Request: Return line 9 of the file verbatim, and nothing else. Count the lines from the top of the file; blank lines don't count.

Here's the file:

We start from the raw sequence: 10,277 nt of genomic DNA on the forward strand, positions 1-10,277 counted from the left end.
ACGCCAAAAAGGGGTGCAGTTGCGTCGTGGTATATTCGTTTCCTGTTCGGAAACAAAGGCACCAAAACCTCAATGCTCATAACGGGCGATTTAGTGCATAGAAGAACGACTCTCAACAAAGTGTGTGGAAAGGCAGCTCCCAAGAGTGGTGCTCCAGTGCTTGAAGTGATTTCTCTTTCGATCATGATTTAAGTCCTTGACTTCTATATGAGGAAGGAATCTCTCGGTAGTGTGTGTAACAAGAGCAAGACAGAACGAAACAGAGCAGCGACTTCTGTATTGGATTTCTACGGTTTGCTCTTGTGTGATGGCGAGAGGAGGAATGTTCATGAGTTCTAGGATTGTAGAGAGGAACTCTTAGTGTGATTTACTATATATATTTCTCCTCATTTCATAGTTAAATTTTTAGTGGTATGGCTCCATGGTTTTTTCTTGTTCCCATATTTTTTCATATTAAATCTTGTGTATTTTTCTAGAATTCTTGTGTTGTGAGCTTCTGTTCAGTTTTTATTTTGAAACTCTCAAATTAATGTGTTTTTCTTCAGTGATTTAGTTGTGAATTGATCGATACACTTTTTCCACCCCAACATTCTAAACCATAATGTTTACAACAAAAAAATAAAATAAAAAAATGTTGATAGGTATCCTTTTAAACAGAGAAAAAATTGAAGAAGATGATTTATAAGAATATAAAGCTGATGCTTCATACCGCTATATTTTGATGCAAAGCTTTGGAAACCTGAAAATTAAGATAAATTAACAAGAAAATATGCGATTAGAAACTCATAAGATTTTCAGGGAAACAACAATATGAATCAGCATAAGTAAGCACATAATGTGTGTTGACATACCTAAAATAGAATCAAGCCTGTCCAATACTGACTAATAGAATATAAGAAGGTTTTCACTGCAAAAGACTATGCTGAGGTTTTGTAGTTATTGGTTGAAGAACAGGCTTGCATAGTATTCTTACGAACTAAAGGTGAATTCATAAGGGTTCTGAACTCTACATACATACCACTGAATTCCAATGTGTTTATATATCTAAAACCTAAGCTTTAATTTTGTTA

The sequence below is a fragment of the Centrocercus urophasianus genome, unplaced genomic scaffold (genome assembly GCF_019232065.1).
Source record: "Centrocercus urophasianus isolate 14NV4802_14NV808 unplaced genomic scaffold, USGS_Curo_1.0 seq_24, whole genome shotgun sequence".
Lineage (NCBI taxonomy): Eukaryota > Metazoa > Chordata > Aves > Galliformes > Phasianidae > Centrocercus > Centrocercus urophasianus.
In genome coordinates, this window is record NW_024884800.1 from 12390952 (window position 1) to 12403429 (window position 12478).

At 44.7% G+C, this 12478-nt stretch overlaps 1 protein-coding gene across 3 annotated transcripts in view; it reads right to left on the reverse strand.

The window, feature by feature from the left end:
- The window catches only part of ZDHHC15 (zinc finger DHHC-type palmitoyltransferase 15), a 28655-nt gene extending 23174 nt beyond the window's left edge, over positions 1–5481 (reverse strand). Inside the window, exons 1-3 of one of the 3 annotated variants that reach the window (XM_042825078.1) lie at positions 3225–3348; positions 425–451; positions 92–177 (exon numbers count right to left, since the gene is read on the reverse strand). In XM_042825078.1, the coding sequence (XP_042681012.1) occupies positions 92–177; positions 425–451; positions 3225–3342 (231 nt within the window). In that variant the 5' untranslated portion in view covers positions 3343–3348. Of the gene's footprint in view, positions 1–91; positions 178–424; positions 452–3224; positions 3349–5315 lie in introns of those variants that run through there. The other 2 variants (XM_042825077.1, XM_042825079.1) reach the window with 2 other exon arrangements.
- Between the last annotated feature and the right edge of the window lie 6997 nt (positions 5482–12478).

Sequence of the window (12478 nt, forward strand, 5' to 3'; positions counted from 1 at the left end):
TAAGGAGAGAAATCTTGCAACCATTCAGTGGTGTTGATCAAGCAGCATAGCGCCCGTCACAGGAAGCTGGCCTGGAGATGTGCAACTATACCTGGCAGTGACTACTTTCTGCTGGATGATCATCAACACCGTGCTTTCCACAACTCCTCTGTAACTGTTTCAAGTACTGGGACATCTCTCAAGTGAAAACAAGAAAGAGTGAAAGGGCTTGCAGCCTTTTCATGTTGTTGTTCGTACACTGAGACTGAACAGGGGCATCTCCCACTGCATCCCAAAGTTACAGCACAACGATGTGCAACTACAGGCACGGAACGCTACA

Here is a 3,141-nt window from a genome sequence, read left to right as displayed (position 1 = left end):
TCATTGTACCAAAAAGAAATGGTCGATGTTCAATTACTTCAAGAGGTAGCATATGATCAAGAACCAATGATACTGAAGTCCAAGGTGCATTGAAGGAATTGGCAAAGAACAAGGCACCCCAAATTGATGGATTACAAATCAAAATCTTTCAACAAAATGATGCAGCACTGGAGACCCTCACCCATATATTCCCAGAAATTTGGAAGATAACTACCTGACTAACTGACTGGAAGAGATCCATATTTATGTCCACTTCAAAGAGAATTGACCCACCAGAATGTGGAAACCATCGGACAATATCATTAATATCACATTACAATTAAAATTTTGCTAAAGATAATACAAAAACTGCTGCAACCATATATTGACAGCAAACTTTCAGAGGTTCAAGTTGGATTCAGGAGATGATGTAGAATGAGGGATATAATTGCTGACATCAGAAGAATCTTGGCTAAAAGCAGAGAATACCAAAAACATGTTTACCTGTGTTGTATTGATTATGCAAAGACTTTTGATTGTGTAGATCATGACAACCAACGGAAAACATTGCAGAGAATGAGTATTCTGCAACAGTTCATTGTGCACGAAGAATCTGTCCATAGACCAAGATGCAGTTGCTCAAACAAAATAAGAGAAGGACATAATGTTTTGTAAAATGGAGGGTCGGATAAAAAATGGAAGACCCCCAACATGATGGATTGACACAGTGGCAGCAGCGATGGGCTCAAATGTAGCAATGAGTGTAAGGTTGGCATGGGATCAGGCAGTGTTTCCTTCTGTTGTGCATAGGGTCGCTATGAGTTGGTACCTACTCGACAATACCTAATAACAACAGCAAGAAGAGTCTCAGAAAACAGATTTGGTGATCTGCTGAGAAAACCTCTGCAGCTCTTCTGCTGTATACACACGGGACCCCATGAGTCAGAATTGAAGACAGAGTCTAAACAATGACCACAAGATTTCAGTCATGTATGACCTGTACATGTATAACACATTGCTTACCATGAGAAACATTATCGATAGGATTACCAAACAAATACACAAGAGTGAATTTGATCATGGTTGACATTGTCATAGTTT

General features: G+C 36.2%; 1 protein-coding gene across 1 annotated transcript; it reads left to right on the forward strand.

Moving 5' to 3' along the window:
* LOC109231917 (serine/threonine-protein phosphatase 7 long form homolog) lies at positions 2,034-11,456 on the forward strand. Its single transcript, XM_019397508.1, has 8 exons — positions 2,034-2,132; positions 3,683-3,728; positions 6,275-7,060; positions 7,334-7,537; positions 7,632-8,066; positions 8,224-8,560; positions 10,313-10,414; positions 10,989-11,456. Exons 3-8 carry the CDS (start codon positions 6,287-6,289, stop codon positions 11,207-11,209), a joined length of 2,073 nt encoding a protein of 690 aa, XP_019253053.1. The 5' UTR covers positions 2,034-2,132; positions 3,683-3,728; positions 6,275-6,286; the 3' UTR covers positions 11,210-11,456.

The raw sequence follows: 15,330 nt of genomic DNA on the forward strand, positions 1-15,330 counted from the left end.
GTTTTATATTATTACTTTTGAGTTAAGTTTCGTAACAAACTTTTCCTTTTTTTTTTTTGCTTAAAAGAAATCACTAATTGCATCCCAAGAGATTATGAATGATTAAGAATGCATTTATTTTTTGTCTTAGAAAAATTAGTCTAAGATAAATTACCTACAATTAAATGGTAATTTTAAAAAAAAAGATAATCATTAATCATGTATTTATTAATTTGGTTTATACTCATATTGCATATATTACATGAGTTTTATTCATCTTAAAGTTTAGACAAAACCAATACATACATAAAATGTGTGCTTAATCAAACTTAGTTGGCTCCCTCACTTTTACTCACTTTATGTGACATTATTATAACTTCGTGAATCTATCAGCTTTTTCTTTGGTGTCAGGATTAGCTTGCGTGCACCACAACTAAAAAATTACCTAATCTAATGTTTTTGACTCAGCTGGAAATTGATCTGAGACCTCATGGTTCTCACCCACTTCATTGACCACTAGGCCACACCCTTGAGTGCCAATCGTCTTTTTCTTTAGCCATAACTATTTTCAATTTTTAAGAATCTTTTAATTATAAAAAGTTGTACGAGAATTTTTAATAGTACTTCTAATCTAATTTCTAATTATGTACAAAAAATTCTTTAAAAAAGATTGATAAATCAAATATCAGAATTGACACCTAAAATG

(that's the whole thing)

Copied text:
- The window catches only part of ZDHHC15 (zinc finger DHHC-type palmitoyltransferase 15), a 28655-nt gene extending 23174 nt beyond the window's left edge, over positions 1–5481 (reverse strand). Inside the window, exons 1-3 of one of the 3 annotated variants that reach the window (XM_042825078.1) lie at positions 3225–3348; positions 425–451; positions 92–177 (exon numbers count right to left, since the gene is read on the reverse strand). In XM_042825078.1, the coding sequence (XP_042681012.1) occupies positions 92–177; positions 425–451; positions 3225–3342 (231 nt within the window). In that variant the 5' untranslated portion in view covers positions 3343–3348. Of the gene's footprint in view, positions 1–91; positions 178–424; positions 452–3224; positions 3349–5315 lie in introns of those variants that run through there. The other 2 variants (XM_042825077.1, XM_042825079.1) reach the window with 2 other exon arrangements.